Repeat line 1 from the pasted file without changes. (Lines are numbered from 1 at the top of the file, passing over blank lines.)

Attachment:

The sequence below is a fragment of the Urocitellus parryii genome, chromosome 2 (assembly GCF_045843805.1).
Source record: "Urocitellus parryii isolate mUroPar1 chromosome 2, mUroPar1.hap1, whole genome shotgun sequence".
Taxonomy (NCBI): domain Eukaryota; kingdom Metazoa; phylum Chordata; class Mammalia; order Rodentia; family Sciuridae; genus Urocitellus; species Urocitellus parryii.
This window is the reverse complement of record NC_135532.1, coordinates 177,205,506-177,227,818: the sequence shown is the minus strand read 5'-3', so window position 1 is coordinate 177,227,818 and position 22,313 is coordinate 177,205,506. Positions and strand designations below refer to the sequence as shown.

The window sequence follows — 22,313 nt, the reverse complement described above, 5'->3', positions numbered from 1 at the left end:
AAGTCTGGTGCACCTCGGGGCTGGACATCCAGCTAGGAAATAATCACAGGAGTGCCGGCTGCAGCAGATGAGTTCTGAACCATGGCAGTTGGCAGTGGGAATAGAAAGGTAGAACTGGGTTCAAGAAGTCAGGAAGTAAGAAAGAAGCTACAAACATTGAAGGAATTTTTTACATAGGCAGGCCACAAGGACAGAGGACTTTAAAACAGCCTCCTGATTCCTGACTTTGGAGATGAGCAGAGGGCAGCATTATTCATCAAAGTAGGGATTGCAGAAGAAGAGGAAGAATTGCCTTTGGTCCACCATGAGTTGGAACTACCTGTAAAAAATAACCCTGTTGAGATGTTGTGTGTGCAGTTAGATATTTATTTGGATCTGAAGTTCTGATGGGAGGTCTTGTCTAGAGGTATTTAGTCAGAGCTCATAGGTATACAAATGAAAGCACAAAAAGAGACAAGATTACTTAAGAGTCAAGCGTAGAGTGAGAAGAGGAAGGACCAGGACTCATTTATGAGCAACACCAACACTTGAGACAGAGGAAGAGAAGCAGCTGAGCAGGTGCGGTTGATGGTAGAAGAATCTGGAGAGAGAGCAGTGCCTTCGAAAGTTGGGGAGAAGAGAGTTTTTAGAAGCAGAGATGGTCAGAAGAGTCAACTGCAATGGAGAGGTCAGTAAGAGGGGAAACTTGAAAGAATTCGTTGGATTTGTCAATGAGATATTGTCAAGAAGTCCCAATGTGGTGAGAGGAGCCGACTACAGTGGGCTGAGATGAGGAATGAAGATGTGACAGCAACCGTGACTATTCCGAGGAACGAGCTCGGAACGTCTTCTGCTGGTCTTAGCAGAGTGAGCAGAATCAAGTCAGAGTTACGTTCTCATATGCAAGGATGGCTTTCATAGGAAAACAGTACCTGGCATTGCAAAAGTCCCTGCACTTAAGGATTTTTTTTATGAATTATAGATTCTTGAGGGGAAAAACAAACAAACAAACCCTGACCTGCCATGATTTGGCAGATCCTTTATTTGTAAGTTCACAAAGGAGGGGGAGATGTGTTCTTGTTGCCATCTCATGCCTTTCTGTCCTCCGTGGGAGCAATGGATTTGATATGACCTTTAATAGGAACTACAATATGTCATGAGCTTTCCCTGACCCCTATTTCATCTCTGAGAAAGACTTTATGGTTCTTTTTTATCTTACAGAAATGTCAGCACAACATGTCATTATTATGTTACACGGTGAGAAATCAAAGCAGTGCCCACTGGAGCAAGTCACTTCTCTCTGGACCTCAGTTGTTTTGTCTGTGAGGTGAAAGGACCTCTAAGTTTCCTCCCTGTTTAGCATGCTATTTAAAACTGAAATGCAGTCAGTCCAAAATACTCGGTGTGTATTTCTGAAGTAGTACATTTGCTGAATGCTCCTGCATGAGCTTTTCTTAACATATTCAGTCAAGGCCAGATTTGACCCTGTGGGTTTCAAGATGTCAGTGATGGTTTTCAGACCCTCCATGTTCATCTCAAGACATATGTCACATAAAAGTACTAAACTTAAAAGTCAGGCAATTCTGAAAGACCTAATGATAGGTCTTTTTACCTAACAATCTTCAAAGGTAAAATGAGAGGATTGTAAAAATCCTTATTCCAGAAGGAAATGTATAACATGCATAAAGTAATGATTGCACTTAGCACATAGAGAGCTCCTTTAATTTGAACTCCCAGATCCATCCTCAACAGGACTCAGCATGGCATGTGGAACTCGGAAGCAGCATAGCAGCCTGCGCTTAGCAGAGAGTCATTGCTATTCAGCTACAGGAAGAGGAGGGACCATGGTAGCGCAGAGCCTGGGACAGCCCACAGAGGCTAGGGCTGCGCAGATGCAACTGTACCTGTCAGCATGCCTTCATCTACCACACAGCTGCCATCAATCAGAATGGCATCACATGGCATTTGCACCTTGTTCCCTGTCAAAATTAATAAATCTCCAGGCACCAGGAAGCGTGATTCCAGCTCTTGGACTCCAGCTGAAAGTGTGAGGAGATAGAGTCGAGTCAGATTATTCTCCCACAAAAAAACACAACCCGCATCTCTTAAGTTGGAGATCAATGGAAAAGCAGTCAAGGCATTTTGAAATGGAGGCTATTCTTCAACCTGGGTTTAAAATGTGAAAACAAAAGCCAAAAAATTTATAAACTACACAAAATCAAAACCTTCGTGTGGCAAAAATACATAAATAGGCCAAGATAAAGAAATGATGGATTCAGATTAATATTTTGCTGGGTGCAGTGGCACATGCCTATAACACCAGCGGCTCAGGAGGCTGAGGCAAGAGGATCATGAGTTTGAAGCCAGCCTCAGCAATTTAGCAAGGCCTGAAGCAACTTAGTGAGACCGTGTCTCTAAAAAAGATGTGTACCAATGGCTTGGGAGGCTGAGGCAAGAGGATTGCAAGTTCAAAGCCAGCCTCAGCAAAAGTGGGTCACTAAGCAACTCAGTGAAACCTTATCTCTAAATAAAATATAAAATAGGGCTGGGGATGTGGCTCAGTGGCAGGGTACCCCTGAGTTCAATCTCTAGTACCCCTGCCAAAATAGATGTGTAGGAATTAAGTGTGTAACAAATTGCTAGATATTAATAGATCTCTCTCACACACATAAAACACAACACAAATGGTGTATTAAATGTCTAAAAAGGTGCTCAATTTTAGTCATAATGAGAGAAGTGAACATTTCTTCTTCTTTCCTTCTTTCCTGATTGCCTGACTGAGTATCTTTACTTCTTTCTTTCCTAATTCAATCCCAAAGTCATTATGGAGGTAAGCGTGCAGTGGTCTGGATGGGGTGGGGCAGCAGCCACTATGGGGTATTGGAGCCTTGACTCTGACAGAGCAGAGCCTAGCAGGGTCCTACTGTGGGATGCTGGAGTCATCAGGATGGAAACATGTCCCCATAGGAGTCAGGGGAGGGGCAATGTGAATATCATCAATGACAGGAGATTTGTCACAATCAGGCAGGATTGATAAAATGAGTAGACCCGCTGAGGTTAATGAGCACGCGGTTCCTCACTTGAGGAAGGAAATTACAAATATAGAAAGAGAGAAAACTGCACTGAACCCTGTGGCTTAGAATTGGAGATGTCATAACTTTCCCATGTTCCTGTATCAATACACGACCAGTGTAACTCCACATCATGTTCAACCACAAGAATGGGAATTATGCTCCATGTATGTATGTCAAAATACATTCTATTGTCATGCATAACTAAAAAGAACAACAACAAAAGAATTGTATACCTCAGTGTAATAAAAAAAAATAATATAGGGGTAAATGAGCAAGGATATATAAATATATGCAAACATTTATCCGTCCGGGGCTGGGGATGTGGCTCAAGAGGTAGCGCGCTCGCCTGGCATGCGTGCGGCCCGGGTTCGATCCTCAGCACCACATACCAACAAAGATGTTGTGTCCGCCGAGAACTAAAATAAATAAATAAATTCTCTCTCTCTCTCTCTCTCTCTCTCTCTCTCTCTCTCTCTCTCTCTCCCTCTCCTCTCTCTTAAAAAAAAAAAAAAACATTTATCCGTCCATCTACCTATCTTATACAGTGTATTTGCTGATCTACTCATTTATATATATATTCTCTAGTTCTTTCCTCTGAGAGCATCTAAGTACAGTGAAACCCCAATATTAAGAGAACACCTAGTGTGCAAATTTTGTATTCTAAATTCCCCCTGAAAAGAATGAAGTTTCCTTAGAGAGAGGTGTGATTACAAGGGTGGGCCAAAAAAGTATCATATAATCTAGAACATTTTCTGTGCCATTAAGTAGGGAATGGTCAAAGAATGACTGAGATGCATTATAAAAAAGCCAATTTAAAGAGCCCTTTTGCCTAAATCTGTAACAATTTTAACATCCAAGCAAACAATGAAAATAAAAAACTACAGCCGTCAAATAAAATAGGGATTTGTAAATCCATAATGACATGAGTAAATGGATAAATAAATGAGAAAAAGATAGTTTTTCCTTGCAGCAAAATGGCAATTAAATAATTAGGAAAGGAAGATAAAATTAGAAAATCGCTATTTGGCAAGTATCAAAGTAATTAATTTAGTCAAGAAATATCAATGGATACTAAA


The sequence below is a fragment of the Urocitellus parryii genome, chromosome 2 (assembly GCF_045843805.1).